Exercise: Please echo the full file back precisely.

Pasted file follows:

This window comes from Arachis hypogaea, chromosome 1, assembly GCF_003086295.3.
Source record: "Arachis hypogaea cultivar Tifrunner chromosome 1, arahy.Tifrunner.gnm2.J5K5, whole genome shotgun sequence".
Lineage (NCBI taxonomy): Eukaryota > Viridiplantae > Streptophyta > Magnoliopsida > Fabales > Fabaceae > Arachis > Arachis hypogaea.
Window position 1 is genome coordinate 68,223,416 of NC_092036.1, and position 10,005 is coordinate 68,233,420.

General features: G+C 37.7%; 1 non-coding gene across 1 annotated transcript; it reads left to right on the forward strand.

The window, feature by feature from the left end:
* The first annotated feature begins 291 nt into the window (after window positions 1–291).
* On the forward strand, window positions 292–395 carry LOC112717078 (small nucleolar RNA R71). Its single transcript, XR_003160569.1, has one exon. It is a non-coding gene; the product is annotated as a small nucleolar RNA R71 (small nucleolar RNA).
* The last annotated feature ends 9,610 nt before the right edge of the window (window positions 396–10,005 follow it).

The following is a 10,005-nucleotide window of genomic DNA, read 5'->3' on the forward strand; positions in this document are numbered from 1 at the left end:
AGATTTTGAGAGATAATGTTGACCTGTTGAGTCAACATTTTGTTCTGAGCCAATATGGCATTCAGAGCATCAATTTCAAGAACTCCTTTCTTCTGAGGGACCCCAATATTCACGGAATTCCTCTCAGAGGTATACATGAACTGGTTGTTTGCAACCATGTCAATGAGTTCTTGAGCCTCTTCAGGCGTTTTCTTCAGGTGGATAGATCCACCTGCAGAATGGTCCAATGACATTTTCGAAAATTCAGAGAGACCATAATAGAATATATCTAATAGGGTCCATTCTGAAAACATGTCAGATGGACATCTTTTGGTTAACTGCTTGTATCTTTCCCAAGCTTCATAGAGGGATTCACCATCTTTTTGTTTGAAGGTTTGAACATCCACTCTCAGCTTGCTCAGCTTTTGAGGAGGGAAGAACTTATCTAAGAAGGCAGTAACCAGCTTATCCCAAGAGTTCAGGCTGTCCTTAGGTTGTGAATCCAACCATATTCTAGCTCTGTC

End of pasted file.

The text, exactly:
This window comes from Arachis hypogaea, chromosome 1, assembly GCF_003086295.3.
Source record: "Arachis hypogaea cultivar Tifrunner chromosome 1, arahy.Tifrunner.gnm2.J5K5, whole genome shotgun sequence".
Lineage (NCBI taxonomy): Eukaryota > Viridiplantae > Streptophyta > Magnoliopsida > Fabales > Fabaceae > Arachis > Arachis hypogaea.
Window position 1 is genome coordinate 68,223,416 of NC_092036.1, and position 10,005 is coordinate 68,233,420.

General features: G+C 37.7%; 1 non-coding gene across 1 annotated transcript; it reads left to right on the forward strand.

The window, feature by feature from the left end:
* The first annotated feature begins 291 nt into the window (after window positions 1–291).
* On the forward strand, window positions 292–395 carry LOC112717078 (small nucleolar RNA R71). Its single transcript, XR_003160569.1, has one exon. It is a non-coding gene; the product is annotated as a small nucleolar RNA R71 (small nucleolar RNA).
* The last annotated feature ends 9,610 nt before the right edge of the window (window positions 396–10,005 follow it).

The following is a 10,005-nucleotide window of genomic DNA, read 5'->3' on the forward strand; positions in this document are numbered from 1 at the left end:
AGATTTTGAGAGATAATGTTGACCTGTTGAGTCAACATTTTGTTCTGAGCCAATATGGCATTCAGAGCATCAATTTCAAGAACTCCTTTCTTCTGAGGGACCCCAATATTCACGGAATTCCTCTCAGAGGTATACATGAACTGGTTGTTTGCAACCATGTCAATGAGTTCTTGAGCCTCTTCAGGCGTTTTCTTCAGGTGGATAGATCCACCTGCAGAATGGTCCAATGACATTTTCGAAAATTCAGAGAGACCATAATAGAATATATCTAATAGGGTCCATTCTGAAAACATGTCAGATGGACATCTTTTGGTTAACTGCTTGTATCTTTCCCAAGCTTCATAGAGGGATTCACCATCTTTTTGTTTGAAGGTTTGAACATCCACTCTCAGCTTGCTCAGCTTTTGAGGAGGGAAGAACTTATCTAAGAAGGCAGTAACCAGCTTATCCCAAGAGTTCAGGCTGTCCTTAGGTTGTGAATCCAACCATATTCTAGCTCTGTC